For years, we thought of bacteria as organisms that are bad for us, even deadly. However, research has shown that the human body is loaded with “good bacteria,” which help us to digest food and contribute to our well-being. Serving “gut-friendly foods,” – foods that contain friendly bacteria that aid digestion and help to prevent certain diseases – is a big catering trend right now. Add these foods to your menu and your customers will appreciate the effort you make to help keep them healthy while they enjoy your tasty food.

What Are Gut Bacteria?

The gut is simply another word for our gastrointestinal system, which starts in the mouth and includes the esophagus, stomach, pancreas, liver, gallbladder, small intestine, colon, and rectum. The gut is essential in sustaining and protecting the health of our bodies, starting with the intake and absorption of nutrients. The digestive process is the foundation for our body’s ability to function and stay healthy.

Roughly 300 to 500 different kinds of bacteria live inside our gut, along with other tiny organisms, like viruses and fungi, which form the body’s “microbiome.” Every person has a unique microbiome, which is influenced by genes, as well as diet and lifestyle. Our gut bacteria line our digestive system and affect everything from our immune system and metabolism, to our moods and temperament. Gut bacteria help to break down the foods we eat and aid in the digestion of the nutrients that support our body’s functions, such as energy production, skin health, and mental health.

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Salmon: Loaded with Nutrients and Flavor

Salmon: The Fish That Everyone Loves

Salmon: Versatile, Nutritious, and Delicious

When it comes to foods that meet what are arguably the three most important criteria – taste, nutritional value, and ease of preparation – salmon heads the list. Salmon is delicious, it just about cooks itself, and it has more health benefits than we can keep track of. Salmon is also super-versatile – it can be baked, broiled, grilled, and poached, and with so little work on your part, it never fails to be delicious.

All About Salmon

Salmon is an outstanding and unusual fish; outstanding because it’s incredibly tasty, and unusual because both fish lovers and non-fish lovers tend to like it. It’s a fatty, succulent fish with plenty of heart-healthy omega-3 fatty acids, plus a big dose of protein, and an abundance of vitamins. It’s readily available all year round, and, even the most inexperienced (or lazy) cook can prepare it in no time.

Salmon is the common name for fish in the order Salmoniformes. Salmon are “anadromous,” which means that most types of this fish are born in fresh water, migrate to the salt water of the open sea, and then return to fresh water to reproduce, or “spawn.” After living for years at sea, salmon travel a long-distance home to return to the river in which they were born in order to spawn. After spawning, all Pacific salmon, and about half of the other species, die within a few weeks. The salmon that do not die can spawn two or three more times.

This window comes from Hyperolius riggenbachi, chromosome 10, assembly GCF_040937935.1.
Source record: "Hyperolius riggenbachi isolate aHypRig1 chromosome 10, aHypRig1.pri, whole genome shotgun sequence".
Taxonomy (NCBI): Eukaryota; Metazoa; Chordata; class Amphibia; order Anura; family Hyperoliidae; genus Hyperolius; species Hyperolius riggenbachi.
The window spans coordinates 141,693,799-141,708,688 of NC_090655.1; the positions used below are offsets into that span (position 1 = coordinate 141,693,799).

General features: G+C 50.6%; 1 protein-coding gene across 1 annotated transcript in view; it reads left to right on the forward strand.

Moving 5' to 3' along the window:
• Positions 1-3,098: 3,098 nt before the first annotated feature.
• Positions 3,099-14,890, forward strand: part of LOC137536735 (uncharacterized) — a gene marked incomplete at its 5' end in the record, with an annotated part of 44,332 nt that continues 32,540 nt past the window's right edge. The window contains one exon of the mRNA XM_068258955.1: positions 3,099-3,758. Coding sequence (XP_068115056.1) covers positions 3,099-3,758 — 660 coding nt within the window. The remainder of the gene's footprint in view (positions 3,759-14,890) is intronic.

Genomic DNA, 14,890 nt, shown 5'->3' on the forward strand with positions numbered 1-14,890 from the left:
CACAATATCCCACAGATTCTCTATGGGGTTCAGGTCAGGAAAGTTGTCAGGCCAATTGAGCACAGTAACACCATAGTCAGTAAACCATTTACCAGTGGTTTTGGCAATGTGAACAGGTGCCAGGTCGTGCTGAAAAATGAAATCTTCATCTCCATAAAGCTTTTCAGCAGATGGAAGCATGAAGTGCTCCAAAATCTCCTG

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Offer Your Customers Healthier Foods with an Air Fryer

Update Your Commercial Kitchen with an Air Fryer

Air Frying Transforms the Commercial Kitchen

Just about everyone loves fried food and, as a caterer, one of your goals is to give people what they love. However, most people don’t love the calories and the dubious health benefits of fried foods, such as onion rings, French fries, or even fish (which at least has the advantage of being a protein). So what’s a caterer to do? Enter the air fryer: the caterer’s road to making everyone happy.

What is an Air Fryer?

If orange is the new black, air may be the new oil. With an air fryer, you can cook food with the help of circulated heated air, producing tasty and healthier dishes with a lot less oil. We won’t pretend that air frying replicates exactly the heavenly crispy-crunchy texture of deep frying, but with just a tablespoon of oil, French fries, chicken, fish, and vegetables do achieve the yearned for goal: crispy on the outside, soft on the inside, and a great taste.

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The Revival of Pâté is a Welcome Trend for Caterers and Guests Alike

Pâté: The Catering Trend that is Making a Splash

Pâté: The Next Best Thing is Here

When it comes to catering trends, the phrase, “what goes around comes around,” is particularly meaningful and relevant. The culinary pendulum is in constant swing and what goes out of style one year is bound to become the trend of the moment a decade or two later. Wait long enough and tried-and-true buffet staples, like pâté, start showing up again at catered events, with a few twists and turns that make them a dish so right for our times. The classic French favorite, pâté, as well as various modern interpretations, are now a trendy item that can showcase a caterer’s skills.

What is Pâté?

Pâté (pronounced pah-TAY) is French for “pie,” but we tend to refer to anything that is ground into a spreadable topping for crackers, or molded into a terrine, as pâté. It is often served baked in a crust (en croûte) but it is easier to simply serve the pâté mounded in a decorative way, so that guests can easily partake.